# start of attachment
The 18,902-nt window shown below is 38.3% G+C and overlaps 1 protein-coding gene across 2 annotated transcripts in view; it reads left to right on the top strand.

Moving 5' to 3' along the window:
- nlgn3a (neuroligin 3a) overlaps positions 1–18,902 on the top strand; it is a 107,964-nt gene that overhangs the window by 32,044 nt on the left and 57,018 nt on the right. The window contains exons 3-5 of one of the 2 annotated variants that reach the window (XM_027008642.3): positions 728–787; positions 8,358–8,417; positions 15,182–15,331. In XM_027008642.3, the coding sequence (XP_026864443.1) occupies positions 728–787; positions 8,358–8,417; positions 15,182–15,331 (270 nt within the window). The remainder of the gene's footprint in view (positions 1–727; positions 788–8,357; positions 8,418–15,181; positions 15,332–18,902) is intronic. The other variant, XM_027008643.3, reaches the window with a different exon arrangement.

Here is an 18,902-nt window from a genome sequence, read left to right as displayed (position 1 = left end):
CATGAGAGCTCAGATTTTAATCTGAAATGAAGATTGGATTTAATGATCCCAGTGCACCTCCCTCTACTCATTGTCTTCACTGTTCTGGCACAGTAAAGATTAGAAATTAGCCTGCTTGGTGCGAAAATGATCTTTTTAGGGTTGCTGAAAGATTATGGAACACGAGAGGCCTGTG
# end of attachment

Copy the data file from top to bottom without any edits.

The 18,902-nt window shown below is 38.3% G+C and overlaps 1 protein-coding gene across 2 annotated transcripts in view; it reads left to right on the top strand.

Moving 5' to 3' along the window:
- nlgn3a (neuroligin 3a) overlaps positions 1–18,902 on the top strand; it is a 107,964-nt gene that overhangs the window by 32,044 nt on the left and 57,018 nt on the right. The window contains exons 3-5 of one of the 2 annotated variants that reach the window (XM_027008642.3): positions 728–787; positions 8,358–8,417; positions 15,182–15,331. In XM_027008642.3, the coding sequence (XP_026864443.1) occupies positions 728–787; positions 8,358–8,417; positions 15,182–15,331 (270 nt within the window). The remainder of the gene's footprint in view (positions 1–727; positions 788–8,357; positions 8,418–15,181; positions 15,332–18,902) is intronic. The other variant, XM_027008643.3, reaches the window with a different exon arrangement.

Here is an 18,902-nt window from a genome sequence, read left to right as displayed (position 1 = left end):
CATGAGAGCTCAGATTTTAATCTGAAATGAAGATTGGATTTAATGATCCCAGTGCACCTCCCTCTACTCATTGTCTTCACTGTTCTGGCACAGTAAAGATTAGAAATTAGCCTGCTTGGTGCGAAAATGATCTTTTTAGGGTTGCTGAAAGATTATGGAACACGAGAGGCCTGTG